Stathis writes

> Lee,
>
> It’s perhaps unfortunate that we are arguing about this because
> I think we basically agree on what Derek Parfit has called a
> reductionist theory of personal identity (in his 1984 book
> "Reasons and Persons";

Yes, I was very relieved to have read portions of that book.
Very few people I knew---and they, only because I had talked
them into it---accepted the theory that you and I are espousing.

> apparently "reductionist" was not in wide use as a term of
> abuse back then).

Oh yes it was; I think that it got even worse before it got better.
But even today, it may be that you have to come to an "Everything"
list, or other forum where the skeptical and well-read hang out.

> I like to emphasize the instantaneous or granular nature of
> personhood not because we literally die and are resurrected every
> moment, as those words are commonly understood, but because it
> would make no significant difference to our stream of
> consciousness or sense of self if in fact this were the case.

Why are you so sure that there is a fact of the matter?

Insofar as facts are concerned, there is a lot of agreement that
you are the same person you were yesterday. I'm not sure why we
need to redefine what is normally meant.

> How, where and when the mental states are implemented is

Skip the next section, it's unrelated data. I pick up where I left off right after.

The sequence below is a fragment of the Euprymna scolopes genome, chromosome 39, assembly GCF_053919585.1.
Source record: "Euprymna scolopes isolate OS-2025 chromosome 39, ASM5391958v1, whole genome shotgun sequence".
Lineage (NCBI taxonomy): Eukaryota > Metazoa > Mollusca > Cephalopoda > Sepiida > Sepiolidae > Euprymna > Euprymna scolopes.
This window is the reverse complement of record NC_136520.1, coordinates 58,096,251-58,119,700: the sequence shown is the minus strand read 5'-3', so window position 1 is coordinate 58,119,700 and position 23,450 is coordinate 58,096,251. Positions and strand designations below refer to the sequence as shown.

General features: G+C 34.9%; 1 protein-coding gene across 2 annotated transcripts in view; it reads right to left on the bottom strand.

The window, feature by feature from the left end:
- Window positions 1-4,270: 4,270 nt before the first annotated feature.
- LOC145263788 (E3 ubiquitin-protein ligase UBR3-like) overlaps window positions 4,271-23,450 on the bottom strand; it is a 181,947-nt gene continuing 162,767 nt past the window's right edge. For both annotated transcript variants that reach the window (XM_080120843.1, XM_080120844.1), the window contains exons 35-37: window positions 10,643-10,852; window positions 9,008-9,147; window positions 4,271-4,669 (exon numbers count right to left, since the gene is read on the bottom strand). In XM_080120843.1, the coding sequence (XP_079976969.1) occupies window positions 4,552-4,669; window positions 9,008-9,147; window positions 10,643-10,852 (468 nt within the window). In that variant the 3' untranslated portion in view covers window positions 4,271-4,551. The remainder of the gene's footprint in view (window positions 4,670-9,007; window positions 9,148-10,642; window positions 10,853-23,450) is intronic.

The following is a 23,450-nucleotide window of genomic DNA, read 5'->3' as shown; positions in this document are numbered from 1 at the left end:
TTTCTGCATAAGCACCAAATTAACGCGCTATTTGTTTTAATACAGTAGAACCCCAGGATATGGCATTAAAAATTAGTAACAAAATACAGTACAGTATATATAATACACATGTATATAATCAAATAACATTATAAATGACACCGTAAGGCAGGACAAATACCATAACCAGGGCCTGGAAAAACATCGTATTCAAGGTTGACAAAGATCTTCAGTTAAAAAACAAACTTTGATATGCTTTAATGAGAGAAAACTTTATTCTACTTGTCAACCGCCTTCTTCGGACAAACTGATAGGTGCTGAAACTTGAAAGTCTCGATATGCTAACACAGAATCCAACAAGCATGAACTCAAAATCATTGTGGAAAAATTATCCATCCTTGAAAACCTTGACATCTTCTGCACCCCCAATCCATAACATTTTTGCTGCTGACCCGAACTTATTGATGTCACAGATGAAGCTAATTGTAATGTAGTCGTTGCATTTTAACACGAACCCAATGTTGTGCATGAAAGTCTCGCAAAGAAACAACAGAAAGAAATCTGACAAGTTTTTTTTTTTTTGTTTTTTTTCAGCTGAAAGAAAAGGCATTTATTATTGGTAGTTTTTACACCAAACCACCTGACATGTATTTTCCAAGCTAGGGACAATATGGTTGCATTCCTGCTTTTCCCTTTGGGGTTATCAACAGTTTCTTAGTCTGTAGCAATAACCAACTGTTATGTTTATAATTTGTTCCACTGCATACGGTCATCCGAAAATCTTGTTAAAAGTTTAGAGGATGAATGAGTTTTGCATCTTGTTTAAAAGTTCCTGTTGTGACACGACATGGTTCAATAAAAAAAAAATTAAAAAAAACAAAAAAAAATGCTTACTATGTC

> irrelevant and unknowable from a first person perspective,
> unless it actually affects the content of the mental states.

Oh, well if you mean to be talking about mental states, then
I cannot disagree with anything you've said. But if we are
trying to talk about "people" or personhood, it's evident
that many mental states correspond to one person.

> Hal Finney in his recent thread on teleportation thought
> experiments disagrees with the above view. He suggests
> that it is possible for  a subject to apparently undergo
> successful teleportation, in that the individual walking
> out of the receiving station has all the appropriate
> mental and physical attributes in common with the individual
> entering the transmitting station, but in reality not survive
> the procedure. I have difficulty understanding this, as it
> seems to me that the subject has survived by definition.

Well, if you've characterized his views correctly, then he's
not in agreement with you, me, and Derek Parfit. What might
be fun to explore is how desperate some people would have to
be in order to teleport (or perhaps how lucrative the
opportunity?).  Also, I suppose that if you confided to them
that this was happening to them all the time thousands of
times per second, they'd still have some unfathomable reason
not to go near a teleporter.

Finally, if we had such devices, soon only the real old fogeys
and a few peculiar philosophers wouldn't make steady use of them.

Lee


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